Feel free to leave us a comment if you have any further questions.
Good article but I would have also included the standard of control system used. Underfloor heating controls are quite often not given the credence they deserve yet they can have a huge impact on your energy usage. Underfloor heating supply companies quite often quote the bare minimum to keep the overall cost low but the reality is by spending a few hundred pound more on a decent control system, the savings will be many times the extra cost.
Thanks for commenting Rory and that’s a great point you’ve made. As with so many other things the initial cost can be off-putting for many, but when the bigger picture is taken into account it makes the decision an easy one. We may well do an in-depth article on control systems in the future.
Very useful information, it’s important people understand the prices that come with underfloor heating.
I don’t see any prices. How does a wet system compare with an electric in one room for example? I want ufh in my kitchen, which we are planning to renovate, we have a pellet boiler and radiators. I’d be interested to know what an electric system would cost in comparison to a wet? Any ideas. I did t see any costs in this article, you’ve dogged the bullet not bitten it.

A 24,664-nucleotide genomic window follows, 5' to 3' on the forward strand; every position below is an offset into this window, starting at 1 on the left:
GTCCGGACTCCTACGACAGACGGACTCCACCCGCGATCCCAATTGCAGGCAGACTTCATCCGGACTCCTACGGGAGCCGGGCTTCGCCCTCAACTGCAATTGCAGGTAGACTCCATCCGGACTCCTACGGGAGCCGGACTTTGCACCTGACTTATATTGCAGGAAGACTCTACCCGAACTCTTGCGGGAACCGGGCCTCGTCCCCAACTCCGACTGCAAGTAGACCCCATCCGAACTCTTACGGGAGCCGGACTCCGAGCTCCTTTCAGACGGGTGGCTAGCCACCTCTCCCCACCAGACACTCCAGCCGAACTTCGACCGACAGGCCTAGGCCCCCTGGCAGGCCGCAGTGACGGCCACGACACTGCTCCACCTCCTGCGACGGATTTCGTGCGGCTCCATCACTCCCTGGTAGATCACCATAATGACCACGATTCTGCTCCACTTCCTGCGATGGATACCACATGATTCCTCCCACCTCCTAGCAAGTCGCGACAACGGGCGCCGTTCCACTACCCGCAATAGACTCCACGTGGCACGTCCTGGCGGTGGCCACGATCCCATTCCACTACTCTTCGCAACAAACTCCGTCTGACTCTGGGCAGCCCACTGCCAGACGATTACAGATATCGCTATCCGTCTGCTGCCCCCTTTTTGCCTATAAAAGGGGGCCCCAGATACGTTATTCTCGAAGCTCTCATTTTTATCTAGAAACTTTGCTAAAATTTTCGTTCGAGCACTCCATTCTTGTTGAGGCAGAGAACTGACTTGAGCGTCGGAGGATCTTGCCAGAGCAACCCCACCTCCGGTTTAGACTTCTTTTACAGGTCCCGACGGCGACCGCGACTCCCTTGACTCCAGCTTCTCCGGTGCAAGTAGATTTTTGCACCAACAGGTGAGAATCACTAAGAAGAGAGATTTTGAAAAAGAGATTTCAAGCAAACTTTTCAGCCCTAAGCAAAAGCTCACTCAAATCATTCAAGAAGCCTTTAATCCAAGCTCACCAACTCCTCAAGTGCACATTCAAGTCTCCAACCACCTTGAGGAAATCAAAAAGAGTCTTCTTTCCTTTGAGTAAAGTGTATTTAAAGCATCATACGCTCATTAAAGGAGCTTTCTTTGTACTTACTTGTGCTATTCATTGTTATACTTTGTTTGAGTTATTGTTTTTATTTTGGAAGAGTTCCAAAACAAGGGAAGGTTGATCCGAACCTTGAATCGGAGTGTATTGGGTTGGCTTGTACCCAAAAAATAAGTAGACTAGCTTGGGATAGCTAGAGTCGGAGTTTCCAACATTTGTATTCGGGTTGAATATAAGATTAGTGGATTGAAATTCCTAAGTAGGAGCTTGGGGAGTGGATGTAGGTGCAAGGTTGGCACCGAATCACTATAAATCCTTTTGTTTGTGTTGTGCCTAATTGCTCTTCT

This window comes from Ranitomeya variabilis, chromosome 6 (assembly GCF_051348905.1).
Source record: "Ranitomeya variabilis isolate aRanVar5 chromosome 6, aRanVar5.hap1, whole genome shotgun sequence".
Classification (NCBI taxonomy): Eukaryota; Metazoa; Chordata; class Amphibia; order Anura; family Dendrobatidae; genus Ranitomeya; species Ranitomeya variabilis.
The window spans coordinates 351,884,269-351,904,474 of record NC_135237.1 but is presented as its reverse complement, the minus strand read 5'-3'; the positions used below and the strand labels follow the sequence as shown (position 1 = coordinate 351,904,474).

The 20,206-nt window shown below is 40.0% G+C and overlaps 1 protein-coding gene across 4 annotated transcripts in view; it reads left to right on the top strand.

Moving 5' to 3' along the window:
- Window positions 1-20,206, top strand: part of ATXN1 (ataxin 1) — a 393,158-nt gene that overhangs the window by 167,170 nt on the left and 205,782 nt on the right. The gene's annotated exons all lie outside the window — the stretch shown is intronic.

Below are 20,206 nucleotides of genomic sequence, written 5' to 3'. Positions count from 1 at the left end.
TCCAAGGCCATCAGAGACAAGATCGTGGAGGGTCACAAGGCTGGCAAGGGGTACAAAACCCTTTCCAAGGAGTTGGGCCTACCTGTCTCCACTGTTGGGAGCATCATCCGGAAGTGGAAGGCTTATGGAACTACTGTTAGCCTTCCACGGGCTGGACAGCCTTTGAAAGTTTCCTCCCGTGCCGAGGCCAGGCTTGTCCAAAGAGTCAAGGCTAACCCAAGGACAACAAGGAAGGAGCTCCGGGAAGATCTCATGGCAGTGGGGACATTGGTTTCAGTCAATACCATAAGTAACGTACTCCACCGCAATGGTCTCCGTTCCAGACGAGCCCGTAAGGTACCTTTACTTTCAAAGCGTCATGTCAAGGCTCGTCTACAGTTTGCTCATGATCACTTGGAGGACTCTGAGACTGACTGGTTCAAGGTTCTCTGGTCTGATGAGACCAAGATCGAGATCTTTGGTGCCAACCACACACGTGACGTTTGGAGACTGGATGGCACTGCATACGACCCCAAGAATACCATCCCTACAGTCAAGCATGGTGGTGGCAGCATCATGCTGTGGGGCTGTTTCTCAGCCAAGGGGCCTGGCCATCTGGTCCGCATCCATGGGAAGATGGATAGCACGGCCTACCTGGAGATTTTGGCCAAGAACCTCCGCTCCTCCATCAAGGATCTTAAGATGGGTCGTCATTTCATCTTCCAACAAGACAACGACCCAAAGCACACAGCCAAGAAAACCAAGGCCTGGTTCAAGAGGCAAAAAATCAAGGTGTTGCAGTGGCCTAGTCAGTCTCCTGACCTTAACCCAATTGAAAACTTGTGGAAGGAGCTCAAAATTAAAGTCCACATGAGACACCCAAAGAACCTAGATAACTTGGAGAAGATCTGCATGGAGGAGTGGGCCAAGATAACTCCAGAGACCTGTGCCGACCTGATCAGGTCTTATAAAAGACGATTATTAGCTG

As the article states, it really is an impossible question to answer. If you look at variable #3 you’ll get an idea of the difference between the two system types and their cost and, as mentioned at the end, if you explain all of the points listed to a decent UFH installer, they will be able to give you a personalised figure for your renovation.
Yes, but that wasn’t what I was asking, they are telling me it will cost about half the price of other electric systems, it doesn’t matter what my variables are what matters is whether their system is genuinely cheaper than another to run like for like in situ and I just wondered if you’d had any experiences of the warmfloor system holding up to its claims?
I am looking at the Norwegian warm floor system which claims to be the cheapest electric underfloor heating as it runs on lower v and has a different conductive system. Any experiences or thoughts?